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How To Make Your Garden More Drought Proof

By Mary Ellen Ellis | July 10, 2020

Drought conditions can really put your garden to the test. Whether it’s an unusual period of dry weather or repeated cycles of insufficient rain typical of your area, drought is a battle that all gardeners face at some point. If your local environment is dry or has a tendency to experience regular droughts, you can design your garden not only to survive, but to thrive.

How can you ask? Simple. Try these 5 drought-resistant landscape tactics and don’t worry anymore when there is no rain in the forecast.

  • Become a native. One of the best strategies for fighting drought is to use native plant species. If your area is dry, these plants are already adapted to survive a drought. Choosing native plants simplifies your life. You won’t have to work too hard to change the soil or aquatic plants that thrive in the local ecosystem.
  • Choose drought resistant plants. You can also choose some non-native plants that tolerate drought better than others. Cacti, succulents, ornamental herbs, lavender, santolina, red bud, blackberry, spice shrub, witch hazel, black-eyed susan and baby’s breath are just some examples of plants that tolerate drought conditions.
  • Leave the grass. Most types of grass used in lawns are thirsty. They need a lot of water to stay green. To make your garden more drought resistant, replace some or all of your lawns with a drought resistant mix of herbs or other plants. Use carpets, shrubs and native perennials instead of grass. Also, consider using rocks or gravel in some areas instead of the lawn.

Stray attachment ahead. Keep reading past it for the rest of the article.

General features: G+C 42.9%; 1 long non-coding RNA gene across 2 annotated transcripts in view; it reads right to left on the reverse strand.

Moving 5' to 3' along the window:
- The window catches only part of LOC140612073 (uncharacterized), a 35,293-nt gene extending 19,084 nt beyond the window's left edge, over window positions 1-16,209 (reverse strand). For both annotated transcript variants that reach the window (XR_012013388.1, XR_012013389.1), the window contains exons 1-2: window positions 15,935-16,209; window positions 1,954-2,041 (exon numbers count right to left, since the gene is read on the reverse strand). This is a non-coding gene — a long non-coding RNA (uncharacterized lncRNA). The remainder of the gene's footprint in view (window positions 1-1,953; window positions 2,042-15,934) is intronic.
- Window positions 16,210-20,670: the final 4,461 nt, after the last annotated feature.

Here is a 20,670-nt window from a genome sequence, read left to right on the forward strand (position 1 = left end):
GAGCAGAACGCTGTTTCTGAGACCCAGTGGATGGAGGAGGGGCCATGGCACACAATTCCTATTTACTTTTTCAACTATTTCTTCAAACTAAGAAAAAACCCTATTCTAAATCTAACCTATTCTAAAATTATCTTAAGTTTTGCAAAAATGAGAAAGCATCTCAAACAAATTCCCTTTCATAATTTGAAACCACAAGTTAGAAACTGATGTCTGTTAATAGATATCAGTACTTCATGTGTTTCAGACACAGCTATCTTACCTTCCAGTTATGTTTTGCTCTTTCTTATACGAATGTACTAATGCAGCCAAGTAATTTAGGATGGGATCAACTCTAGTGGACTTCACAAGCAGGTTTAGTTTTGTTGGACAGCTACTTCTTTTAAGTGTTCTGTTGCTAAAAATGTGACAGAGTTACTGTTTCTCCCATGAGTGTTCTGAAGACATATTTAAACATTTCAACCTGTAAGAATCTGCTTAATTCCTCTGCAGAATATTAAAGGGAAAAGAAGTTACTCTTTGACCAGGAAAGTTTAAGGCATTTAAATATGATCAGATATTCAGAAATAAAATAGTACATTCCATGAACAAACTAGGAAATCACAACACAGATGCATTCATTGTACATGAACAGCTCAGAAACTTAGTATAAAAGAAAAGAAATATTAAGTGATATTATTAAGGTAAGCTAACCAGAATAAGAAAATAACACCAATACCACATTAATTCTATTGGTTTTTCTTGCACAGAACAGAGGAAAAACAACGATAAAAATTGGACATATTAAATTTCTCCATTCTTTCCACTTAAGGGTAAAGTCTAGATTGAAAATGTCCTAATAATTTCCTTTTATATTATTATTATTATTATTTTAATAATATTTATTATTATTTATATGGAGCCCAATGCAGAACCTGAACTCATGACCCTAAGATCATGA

• Store water and irrigate efficiently. If you don’t become totally native and have thirsty plants, you can survive a drought with intelligent irrigation techniques. Install a drip irrigation system, which is one of the most efficient ways to irrigate beds and plants. You can also save water with a barrel of rain and use it to water the plants later when conditions dry out.
  • Use mulch wisely. Mulch is a smart way to hold water in the ground. Without mulching around plants, the water they get from rain or irrigation will evaporate quickly, especially in drought conditions. Gravel or pebbles are good choices for mulching around plants that are generally drought resistant. Bark mulch can retain too much moisture and cause rot in this type of plant.

It is not difficult to make your garden more drought resistant. You just need some drought tolerant landscaping ideas on the spot. Regardless of whether you employ all or only some of these tactics, you will soon be on your way to test your landscape for future battles with Mother Nature.

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